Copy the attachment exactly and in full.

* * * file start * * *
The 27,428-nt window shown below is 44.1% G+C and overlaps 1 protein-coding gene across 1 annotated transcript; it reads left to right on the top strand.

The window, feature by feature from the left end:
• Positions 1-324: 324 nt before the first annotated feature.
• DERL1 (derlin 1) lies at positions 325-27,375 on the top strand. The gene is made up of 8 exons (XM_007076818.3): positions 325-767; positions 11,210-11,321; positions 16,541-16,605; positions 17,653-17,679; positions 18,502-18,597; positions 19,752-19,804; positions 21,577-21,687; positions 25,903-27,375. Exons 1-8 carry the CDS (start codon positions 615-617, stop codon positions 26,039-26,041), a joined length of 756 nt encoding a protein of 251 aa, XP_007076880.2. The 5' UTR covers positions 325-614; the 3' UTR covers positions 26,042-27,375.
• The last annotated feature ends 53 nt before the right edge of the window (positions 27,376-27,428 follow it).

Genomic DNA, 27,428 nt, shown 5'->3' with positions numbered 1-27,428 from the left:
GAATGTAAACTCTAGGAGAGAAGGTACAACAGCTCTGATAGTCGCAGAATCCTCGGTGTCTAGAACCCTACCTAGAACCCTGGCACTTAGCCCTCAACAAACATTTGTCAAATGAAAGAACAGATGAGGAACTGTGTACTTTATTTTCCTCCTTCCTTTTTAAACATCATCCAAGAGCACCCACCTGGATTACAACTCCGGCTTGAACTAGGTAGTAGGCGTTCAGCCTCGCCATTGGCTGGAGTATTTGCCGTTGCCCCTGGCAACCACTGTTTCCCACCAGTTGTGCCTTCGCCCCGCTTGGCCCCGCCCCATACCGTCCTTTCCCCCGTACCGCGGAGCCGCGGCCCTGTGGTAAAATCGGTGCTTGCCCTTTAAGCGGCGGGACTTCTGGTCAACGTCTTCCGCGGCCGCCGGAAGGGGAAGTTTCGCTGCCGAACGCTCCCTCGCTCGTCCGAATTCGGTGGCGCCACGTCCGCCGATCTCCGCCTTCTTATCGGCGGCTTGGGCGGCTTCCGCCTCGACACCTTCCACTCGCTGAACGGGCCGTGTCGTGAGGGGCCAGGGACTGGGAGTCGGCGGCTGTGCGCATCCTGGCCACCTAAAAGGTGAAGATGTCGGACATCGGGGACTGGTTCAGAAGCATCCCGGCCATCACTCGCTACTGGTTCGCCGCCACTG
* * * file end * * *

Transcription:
The 27,428-nt window shown below is 44.1% G+C and overlaps 1 protein-coding gene across 1 annotated transcript; it reads left to right on the top strand.

The window, feature by feature from the left end:
• Positions 1-324: 324 nt before the first annotated feature.
• DERL1 (derlin 1) lies at positions 325-27,375 on the top strand. The gene is made up of 8 exons (XM_007076818.3): positions 325-767; positions 11,210-11,321; positions 16,541-16,605; positions 17,653-17,679; positions 18,502-18,597; positions 19,752-19,804; positions 21,577-21,687; positions 25,903-27,375. Exons 1-8 carry the CDS (start codon positions 615-617, stop codon positions 26,039-26,041), a joined length of 756 nt encoding a protein of 251 aa, XP_007076880.2. The 5' UTR covers positions 325-614; the 3' UTR covers positions 26,042-27,375.
• The last annotated feature ends 53 nt before the right edge of the window (positions 27,376-27,428 follow it).

Genomic DNA, 27,428 nt, shown 5'->3' with positions numbered 1-27,428 from the left:
GAATGTAAACTCTAGGAGAGAAGGTACAACAGCTCTGATAGTCGCAGAATCCTCGGTGTCTAGAACCCTACCTAGAACCCTGGCACTTAGCCCTCAACAAACATTTGTCAAATGAAAGAACAGATGAGGAACTGTGTACTTTATTTTCCTCCTTCCTTTTTAAACATCATCCAAGAGCACCCACCTGGATTACAACTCCGGCTTGAACTAGGTAGTAGGCGTTCAGCCTCGCCATTGGCTGGAGTATTTGCCGTTGCCCCTGGCAACCACTGTTTCCCACCAGTTGTGCCTTCGCCCCGCTTGGCCCCGCCCCATACCGTCCTTTCCCCCGTACCGCGGAGCCGCGGCCCTGTGGTAAAATCGGTGCTTGCCCTTTAAGCGGCGGGACTTCTGGTCAACGTCTTCCGCGGCCGCCGGAAGGGGAAGTTTCGCTGCCGAACGCTCCCTCGCTCGTCCGAATTCGGTGGCGCCACGTCCGCCGATCTCCGCCTTCTTATCGGCGGCTTGGGCGGCTTCCGCCTCGACACCTTCCACTCGCTGAACGGGCCGTGTCGTGAGGGGCCAGGGACTGGGAGTCGGCGGCTGTGCGCATCCTGGCCACCTAAAAGGTGAAGATGTCGGACATCGGGGACTGGTTCAGAAGCATCCCGGCCATCACTCGCTACTGGTTCGCCGCCACTG